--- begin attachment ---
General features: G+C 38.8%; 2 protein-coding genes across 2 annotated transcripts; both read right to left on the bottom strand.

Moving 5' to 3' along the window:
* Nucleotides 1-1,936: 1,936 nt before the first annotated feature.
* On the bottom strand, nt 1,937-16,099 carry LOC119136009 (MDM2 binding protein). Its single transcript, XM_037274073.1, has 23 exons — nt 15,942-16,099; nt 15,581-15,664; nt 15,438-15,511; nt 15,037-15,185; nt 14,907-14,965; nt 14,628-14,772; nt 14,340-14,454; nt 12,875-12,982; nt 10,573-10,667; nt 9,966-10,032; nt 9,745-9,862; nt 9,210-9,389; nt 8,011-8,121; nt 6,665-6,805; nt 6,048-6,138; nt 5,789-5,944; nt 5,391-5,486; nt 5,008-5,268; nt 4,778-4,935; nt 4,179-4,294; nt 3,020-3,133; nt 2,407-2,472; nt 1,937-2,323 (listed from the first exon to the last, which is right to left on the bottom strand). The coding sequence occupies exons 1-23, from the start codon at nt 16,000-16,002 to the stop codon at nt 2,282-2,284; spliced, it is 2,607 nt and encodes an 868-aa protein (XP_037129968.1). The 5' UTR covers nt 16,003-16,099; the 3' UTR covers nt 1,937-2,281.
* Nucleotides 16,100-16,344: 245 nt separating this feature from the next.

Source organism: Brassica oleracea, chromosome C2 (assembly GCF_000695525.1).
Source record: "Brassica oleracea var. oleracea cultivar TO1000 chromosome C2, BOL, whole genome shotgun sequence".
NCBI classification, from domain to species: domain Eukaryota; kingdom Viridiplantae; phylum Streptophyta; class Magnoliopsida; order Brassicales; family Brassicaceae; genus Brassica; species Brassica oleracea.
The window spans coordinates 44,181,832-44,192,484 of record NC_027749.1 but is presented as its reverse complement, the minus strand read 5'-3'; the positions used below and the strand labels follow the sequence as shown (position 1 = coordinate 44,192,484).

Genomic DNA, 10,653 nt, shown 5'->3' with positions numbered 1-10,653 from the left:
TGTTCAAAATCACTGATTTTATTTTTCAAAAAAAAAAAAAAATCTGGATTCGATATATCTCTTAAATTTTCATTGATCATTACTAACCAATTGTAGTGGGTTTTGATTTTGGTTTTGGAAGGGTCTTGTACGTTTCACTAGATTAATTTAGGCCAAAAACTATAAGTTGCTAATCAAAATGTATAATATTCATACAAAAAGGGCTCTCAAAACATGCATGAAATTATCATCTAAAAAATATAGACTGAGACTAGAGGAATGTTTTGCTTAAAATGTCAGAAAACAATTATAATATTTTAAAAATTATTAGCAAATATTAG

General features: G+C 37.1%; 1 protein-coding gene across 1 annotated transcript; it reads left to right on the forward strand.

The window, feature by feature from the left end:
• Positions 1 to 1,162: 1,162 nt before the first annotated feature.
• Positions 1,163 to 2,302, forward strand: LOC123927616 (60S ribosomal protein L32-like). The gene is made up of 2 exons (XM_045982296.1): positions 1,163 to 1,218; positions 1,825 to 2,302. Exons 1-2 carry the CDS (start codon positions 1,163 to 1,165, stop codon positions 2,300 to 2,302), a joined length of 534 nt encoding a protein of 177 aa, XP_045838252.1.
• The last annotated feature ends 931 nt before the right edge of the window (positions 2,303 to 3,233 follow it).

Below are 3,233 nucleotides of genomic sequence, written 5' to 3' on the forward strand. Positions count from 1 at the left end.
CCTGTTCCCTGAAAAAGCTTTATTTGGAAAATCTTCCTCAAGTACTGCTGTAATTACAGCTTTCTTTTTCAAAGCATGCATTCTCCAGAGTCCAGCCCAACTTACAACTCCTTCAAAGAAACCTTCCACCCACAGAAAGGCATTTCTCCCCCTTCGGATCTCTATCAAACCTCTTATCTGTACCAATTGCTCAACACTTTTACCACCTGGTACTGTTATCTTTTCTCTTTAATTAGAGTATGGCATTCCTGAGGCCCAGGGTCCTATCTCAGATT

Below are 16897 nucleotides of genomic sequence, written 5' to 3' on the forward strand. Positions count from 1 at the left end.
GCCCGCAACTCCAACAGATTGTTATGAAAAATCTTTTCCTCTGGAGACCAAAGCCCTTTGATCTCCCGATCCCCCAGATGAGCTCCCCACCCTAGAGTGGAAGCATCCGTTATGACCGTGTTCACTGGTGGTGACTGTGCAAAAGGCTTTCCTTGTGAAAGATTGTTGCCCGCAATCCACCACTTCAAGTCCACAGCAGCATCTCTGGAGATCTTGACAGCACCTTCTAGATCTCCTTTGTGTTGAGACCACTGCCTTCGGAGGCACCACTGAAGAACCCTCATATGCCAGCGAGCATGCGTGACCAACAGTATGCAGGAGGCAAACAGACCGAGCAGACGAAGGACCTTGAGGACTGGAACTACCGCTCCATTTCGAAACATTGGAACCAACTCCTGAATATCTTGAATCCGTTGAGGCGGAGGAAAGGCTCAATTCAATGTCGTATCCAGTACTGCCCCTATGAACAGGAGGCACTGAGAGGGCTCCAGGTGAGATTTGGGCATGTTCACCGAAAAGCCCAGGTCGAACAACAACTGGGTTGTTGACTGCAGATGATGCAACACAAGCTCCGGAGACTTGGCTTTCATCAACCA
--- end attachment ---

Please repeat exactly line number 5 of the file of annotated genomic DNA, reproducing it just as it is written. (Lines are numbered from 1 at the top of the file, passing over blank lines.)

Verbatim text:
* Nucleotides 16,100-16,344: 245 nt separating this feature from the next.